- The Washington Times - Thursday, June 23, 2005

Ford Motor Co. built 19,619 Lincoln Premiere two-door hardtop coupes during the 1956 model year. Each one of the 18.5-foot-long Lincolns had a base price of $4,601.

One of the cars, white over butterscotch, was first sold in North Carolina.

By 1972 that Lincoln had travelled north to Harrisonburg in the Shenandoah Valley where the campus of the Eastern Mennonite College is located. A student had purchased the unroadworthy car with the aim of fixing its mechanical woes during the school year.

College officials, however, thought otherwise. They frowned upon a student turning one of the campus parking lots into a long-term repair shop. They ordered him to promptly repair the car or get rid of it — NOW.

With no inkling of the turmoil the car was creating, John Grove, of nearby Luray, happened to drive by the school and noticed the disabled Lincoln. His father had provided an identical car for him to drive when he was a teenage.

A week later Mr. Grove saw a newspaper ad offering for sale a 1956 Lincoln. He knew it had to be the one he had seen on campus so he responded to the ad. He must have been the only one because he soon was the owner of a 1956 Lincoln that had travelled 77,747 miles and had no brakes. He trucked the car to his Luray home.

“It was handsome,” Mr. Grove says, “but the chrome was bad.”

He found the 126-inch-wheelbase Lincoln to be just like the one he had driven in his high school days. “The seats and carpet were ragged,” he reports. Only the headliner and door panels were salvageable.

Mr. Grove immediately fixed the brakes and set about gradually restoring the Lincoln, initially tackling the inexpensive tasks. By 1973 he began to run into the expensive parts and work ground to a halt for a decade. In 1983 Mr. Grove had the bottom half of the car repainted, leaving the white top untouched. The front seat was also reupholstered and the carpet replaced.

That’s when he learned about the upcoming first Road Race Lincoln Eastern Regional Meet. It was scheduled in 1985 in Rhinebeck, N.Y. Mr. Grove had a lot of work to do on his 4,357-pound Lincoln before the event.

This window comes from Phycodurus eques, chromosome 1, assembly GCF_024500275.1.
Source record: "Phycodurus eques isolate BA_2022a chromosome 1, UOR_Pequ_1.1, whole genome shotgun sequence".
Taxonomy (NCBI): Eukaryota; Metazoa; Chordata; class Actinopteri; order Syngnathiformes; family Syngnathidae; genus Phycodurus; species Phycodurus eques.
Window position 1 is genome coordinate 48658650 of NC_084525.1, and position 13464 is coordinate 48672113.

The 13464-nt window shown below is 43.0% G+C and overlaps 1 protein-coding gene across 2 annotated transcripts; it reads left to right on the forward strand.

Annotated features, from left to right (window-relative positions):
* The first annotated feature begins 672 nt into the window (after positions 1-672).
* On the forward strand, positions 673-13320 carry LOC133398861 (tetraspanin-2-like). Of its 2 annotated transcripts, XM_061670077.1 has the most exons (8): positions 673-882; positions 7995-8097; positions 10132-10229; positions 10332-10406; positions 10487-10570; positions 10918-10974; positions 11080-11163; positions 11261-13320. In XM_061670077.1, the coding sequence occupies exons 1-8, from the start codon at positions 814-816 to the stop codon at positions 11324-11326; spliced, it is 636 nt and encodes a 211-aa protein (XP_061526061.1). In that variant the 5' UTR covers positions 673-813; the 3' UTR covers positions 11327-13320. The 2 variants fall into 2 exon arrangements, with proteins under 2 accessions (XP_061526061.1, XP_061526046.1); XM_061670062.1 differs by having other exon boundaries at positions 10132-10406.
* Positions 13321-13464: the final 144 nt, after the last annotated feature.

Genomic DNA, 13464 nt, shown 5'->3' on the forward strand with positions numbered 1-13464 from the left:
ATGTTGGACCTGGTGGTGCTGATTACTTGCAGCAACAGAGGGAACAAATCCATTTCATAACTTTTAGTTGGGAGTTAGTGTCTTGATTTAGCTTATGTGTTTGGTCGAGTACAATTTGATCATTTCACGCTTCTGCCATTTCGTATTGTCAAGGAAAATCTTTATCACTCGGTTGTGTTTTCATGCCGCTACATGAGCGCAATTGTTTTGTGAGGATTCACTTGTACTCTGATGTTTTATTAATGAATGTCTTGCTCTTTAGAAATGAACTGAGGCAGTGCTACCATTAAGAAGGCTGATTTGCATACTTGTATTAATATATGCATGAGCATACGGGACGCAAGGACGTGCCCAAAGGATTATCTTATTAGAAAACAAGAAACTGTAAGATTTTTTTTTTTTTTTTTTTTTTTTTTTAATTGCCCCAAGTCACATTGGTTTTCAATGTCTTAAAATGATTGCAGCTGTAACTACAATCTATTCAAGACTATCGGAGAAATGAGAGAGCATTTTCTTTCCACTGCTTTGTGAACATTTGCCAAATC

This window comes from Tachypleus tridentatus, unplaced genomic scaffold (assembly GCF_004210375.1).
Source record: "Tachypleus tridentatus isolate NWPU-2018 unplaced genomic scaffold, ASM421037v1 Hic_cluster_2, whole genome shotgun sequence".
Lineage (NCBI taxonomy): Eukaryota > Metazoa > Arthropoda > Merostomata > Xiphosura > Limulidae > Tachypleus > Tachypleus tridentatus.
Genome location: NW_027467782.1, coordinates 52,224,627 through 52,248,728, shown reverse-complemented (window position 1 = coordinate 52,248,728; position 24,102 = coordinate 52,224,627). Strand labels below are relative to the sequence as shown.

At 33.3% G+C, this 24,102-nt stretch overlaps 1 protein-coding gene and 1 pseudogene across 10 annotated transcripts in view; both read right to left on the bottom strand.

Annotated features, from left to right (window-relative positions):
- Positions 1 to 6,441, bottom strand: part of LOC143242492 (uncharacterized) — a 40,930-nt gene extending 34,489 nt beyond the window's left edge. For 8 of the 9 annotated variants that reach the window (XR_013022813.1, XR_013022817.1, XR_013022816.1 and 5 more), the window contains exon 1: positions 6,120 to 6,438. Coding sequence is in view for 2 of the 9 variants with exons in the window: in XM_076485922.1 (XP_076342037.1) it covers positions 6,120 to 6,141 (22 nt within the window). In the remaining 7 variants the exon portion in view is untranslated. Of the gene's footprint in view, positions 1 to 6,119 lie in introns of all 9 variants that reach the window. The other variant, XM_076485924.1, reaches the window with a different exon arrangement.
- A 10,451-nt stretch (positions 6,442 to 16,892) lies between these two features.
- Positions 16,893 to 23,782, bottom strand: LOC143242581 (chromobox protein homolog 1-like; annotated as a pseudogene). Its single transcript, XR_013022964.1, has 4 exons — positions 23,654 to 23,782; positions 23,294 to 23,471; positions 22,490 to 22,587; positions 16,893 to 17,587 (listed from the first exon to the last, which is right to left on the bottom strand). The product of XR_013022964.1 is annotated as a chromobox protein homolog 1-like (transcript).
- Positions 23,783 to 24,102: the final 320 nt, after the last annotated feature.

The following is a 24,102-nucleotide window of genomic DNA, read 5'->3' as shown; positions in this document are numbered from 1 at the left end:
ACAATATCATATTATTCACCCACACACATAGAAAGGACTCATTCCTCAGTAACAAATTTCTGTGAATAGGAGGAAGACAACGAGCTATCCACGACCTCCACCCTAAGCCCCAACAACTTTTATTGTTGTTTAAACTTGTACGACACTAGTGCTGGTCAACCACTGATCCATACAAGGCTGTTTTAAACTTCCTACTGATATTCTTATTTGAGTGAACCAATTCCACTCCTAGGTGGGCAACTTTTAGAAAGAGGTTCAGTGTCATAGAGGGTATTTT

He had the 368-cubic-inch V-8 engine humming like new, producing 285 horsepower. Both Mr. Grove and his Lincoln attended that first gathering and he reports that his Lincoln is the only car to attend each succeeding meet, the furthest meet being in Kingstown, Ontario. He has every intention of attending the 20th annual meet later this year in Goose Bay Harbor, Maine.

Driving to these far-flung events is hampered, he says, by having only a left-side mirror to help negotiate modern day traffic.

The original trim on all four fenders, hood and trunk was gold plated. “That is long gone,” Mr. Grove says.

Instead of replating the trim with gold, he paints it gold every other year. “The gold paint lasts as long as the gold did,” he says.

Since that first Lincoln meet in 1985, Mr. Grove has worked to improve at least one part of his car each year.

For a driver seated behind the four-spoke steering wheel, the view through the huge wraparound windshield is marvelous — if you can get past the 130 mph speedometer.

Commonplace now, but luxuries half a century ago, are the power steering, power windows, power brakes, power seats, four courtesy lights and backup lights. The AM radio broadcasts through an under-dashboard speaker as well as a rear-seat speaker.

Mr. Grove likes to quote pioneer auto reviewer Tom McCahill who wrote in Popular Mechanics in his report on the 1956 Lincoln: “It has enough torque to yank the Empire State Building up by the roots.”

“This car has always had great style,” Mr. Grove says as the odometer on his Lincoln approaches 105,000 miles.

After all these years of work, his Lincoln now is reliable. “I just put gas in the tank and go,” he says.

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